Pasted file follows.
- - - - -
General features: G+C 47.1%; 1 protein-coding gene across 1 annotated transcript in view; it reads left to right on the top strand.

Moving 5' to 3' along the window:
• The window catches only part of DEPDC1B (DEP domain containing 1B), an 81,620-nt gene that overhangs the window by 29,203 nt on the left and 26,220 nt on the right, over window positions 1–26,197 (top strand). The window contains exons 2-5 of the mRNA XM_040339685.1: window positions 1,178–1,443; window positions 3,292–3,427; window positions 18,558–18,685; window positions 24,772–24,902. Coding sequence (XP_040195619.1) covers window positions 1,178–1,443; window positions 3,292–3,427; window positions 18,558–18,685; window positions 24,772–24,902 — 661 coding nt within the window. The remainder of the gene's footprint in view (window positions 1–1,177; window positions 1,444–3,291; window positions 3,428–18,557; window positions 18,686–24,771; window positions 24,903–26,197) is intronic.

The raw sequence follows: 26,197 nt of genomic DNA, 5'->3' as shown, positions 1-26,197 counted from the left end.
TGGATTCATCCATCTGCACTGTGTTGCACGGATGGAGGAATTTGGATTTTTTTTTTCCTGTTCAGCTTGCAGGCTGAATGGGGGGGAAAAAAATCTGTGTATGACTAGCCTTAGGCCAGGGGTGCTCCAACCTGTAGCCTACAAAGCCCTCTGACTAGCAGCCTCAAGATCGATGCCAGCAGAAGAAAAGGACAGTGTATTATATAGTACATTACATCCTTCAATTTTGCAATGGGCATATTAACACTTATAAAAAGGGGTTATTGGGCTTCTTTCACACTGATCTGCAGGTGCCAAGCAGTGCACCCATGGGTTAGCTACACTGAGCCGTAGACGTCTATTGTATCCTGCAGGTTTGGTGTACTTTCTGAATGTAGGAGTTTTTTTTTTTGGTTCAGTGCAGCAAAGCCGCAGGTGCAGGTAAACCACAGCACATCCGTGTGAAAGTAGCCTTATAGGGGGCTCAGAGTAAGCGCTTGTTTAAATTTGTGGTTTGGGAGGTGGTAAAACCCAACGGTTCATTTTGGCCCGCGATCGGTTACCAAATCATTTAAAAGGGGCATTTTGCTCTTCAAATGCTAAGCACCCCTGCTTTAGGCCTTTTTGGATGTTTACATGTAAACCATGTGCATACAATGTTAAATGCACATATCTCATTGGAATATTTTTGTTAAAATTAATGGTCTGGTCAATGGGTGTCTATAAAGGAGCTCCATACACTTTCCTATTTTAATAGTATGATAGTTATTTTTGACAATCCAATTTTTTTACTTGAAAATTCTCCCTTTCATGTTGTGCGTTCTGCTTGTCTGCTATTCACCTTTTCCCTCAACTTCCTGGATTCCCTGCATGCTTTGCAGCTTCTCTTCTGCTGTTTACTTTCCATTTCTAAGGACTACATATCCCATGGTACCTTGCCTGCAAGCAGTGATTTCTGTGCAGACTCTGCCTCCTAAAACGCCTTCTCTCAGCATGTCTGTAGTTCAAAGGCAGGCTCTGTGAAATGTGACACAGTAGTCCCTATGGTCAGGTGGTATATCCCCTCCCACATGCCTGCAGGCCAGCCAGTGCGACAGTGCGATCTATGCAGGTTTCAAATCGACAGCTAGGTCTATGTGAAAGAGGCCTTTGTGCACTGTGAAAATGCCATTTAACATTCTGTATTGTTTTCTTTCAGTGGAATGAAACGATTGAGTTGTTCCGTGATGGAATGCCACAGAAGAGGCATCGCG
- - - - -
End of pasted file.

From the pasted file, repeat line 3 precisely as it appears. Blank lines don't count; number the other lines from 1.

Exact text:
• The window catches only part of DEPDC1B (DEP domain containing 1B), an 81,620-nt gene that overhangs the window by 29,203 nt on the left and 26,220 nt on the right, over window positions 1–26,197 (top strand). The window contains exons 2-5 of the mRNA XM_040339685.1: window positions 1,178–1,443; window positions 3,292–3,427; window positions 18,558–18,685; window positions 24,772–24,902. Coding sequence (XP_040195619.1) covers window positions 1,178–1,443; window positions 3,292–3,427; window positions 18,558–18,685; window positions 24,772–24,902 — 661 coding nt within the window. The remainder of the gene's footprint in view (window positions 1–1,177; window positions 1,444–3,291; window positions 3,428–18,557; window positions 18,686–24,771; window positions 24,903–26,197) is intronic.